At last she spoke to me. When she addressed the first words to me I was so confused that I did not know what to answer. She asked me was I going to Araby. I forgot whether I answered yes or no. It would be a splendid bazaar; she said she would love to go.

'And why can't you?' I asked.

While she spoke she turned a silver bracelet round and round her wrist. She could not go, she said, because there would be a retreat that week in her convent. Her brother and two other boys were fighting for their caps, and I was alone at the railings. She held one of the spikes, bowing her head towards me. The light from the lamp opposite our door caught the white curve of her neck, lit up her hair that rested there and, falling, lit up the hand upon the railing. It fell over one side of her dress and caught the white border of a petticoat, just visible as she stood at ease.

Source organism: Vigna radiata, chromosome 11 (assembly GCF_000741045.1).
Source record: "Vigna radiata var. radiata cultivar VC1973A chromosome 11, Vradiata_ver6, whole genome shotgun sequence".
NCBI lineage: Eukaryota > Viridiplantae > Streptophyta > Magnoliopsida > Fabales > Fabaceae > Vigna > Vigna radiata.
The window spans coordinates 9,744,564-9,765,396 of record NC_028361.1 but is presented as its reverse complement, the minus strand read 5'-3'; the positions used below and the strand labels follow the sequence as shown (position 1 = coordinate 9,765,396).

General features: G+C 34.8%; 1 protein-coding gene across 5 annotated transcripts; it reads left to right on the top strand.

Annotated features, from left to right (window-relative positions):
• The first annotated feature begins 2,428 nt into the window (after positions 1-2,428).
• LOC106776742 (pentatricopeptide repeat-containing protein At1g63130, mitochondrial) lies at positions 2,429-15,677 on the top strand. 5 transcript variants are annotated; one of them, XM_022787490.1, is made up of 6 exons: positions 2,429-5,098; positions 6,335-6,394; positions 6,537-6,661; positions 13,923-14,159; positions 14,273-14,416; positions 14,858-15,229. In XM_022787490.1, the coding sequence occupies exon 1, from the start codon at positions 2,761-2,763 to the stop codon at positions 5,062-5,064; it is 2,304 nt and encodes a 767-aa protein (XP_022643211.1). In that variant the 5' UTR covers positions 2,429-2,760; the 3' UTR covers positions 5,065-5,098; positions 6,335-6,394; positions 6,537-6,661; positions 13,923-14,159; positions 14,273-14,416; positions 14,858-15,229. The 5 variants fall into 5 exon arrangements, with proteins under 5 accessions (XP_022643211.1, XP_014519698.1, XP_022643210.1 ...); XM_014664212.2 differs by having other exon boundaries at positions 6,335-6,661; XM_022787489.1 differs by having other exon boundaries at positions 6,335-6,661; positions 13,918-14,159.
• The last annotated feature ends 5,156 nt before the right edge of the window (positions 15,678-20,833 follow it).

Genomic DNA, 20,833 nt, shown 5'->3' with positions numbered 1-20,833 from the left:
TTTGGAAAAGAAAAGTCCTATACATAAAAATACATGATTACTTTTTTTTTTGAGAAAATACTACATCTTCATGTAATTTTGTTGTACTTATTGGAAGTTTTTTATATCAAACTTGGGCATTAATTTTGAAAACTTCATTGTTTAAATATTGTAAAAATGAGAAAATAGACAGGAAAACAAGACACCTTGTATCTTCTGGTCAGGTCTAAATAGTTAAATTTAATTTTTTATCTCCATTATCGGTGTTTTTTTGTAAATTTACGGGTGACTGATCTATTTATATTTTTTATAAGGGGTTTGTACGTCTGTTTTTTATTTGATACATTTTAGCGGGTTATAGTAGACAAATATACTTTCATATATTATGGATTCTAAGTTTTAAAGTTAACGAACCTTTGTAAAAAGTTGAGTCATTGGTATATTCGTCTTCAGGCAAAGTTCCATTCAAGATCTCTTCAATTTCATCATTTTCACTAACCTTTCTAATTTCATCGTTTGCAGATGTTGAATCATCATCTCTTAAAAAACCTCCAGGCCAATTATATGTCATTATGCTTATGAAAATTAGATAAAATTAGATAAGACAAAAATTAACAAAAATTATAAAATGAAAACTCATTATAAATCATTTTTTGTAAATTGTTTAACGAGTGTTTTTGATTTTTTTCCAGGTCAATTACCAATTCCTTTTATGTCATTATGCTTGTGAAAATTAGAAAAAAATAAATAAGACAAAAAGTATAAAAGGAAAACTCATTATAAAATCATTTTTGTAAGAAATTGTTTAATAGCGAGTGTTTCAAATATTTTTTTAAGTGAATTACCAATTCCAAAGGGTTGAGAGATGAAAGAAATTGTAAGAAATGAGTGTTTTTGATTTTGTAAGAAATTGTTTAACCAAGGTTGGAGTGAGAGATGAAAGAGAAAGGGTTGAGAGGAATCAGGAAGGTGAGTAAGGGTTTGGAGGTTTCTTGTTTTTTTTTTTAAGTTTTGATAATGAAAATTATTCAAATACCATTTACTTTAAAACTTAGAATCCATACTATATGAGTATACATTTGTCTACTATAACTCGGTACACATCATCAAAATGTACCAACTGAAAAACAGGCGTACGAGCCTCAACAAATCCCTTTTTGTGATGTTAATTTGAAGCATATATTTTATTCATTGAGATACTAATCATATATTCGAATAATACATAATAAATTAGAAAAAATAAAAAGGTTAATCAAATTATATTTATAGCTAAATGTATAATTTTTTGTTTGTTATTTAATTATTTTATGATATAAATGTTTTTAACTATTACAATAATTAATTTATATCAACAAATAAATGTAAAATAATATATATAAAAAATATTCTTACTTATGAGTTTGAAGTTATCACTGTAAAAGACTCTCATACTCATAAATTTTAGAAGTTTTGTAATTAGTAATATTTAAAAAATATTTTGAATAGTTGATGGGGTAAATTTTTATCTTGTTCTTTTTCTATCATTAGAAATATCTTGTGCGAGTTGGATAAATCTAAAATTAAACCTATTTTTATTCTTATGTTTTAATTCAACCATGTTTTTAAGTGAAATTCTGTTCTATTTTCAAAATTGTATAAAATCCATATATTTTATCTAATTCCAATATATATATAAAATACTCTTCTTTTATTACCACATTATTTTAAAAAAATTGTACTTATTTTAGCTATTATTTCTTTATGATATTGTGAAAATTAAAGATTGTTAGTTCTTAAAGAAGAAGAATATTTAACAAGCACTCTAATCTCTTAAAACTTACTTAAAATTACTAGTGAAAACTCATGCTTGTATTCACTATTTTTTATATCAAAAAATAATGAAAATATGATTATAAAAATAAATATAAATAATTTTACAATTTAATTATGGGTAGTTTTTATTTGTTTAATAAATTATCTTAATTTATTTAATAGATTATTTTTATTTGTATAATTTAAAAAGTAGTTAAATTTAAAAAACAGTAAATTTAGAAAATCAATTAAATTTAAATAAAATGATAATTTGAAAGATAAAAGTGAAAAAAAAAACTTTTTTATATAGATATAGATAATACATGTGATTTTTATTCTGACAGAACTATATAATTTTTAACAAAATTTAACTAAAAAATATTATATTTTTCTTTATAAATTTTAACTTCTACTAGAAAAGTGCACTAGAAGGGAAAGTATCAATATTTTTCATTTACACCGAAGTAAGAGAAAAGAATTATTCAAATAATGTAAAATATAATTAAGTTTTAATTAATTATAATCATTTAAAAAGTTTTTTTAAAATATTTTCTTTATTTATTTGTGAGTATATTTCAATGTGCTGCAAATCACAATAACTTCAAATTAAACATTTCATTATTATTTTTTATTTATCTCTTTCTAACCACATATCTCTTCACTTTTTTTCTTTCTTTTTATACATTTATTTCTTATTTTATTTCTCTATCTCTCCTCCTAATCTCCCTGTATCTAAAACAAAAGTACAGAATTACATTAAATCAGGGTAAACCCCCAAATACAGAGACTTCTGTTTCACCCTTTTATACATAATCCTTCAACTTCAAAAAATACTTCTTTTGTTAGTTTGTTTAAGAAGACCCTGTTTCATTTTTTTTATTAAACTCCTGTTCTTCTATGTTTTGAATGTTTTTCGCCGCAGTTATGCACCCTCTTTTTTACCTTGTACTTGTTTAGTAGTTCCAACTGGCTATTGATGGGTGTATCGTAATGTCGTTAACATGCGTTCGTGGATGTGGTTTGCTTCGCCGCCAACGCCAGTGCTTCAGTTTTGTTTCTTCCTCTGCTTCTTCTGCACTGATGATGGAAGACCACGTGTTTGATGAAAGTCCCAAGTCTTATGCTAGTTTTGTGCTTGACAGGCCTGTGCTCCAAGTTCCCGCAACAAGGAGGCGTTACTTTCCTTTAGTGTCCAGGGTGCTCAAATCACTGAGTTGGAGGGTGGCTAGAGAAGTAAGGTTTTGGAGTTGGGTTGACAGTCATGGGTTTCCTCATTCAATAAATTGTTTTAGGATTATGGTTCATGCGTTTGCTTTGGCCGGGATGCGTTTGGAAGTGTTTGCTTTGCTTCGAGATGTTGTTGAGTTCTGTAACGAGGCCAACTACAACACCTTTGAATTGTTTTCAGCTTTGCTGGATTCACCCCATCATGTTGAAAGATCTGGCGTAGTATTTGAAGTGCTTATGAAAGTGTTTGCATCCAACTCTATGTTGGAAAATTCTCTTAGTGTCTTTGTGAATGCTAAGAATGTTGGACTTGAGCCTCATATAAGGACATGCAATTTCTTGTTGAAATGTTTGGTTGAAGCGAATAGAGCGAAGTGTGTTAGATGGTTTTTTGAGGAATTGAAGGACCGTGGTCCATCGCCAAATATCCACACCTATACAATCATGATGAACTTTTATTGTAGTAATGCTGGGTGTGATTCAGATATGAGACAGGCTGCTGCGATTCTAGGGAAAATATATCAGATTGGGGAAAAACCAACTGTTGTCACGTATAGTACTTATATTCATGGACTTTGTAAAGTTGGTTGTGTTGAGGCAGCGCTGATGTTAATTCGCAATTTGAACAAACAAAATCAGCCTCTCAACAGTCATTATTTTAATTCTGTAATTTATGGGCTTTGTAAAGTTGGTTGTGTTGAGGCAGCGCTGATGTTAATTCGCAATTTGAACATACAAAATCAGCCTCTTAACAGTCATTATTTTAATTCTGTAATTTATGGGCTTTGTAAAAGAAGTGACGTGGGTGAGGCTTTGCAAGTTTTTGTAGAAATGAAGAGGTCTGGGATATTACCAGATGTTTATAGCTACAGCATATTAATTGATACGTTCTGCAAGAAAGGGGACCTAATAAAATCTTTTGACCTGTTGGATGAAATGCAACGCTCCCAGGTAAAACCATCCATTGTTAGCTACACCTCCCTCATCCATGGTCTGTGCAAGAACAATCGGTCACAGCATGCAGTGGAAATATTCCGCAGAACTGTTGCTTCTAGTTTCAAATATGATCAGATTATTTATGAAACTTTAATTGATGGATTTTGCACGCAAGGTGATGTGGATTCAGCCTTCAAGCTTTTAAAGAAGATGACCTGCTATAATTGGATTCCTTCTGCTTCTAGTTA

'It's well for you,' she said.

'If I go,' I said, 'I will bring you something.'

What innumerable follies laid waste my waking and sleeping thoughts after that evening! I wished to annihilate the tedious intervening days. I chafed against the work of school. At night in my bedroom and by day in the classroom her image came between me and the page I strove to read. The syllables of the word Araby were called to me through the silence in which my soul luxuriated and cast an Eastern enchantment over me. I asked for leave to go to the bazaar on Saturday night. My aunt was surprised, and hoped it was not some Freemason affair. I answered few questions in class. I watched my master's face pass from amiability to sternness; he hoped I was not beginning to idle. I could not call my wandering thoughts together. I had hardly any patience with the serious work of life which, now that it stood between me and my desire, seemed to me child's play, ugly monotonous child's play.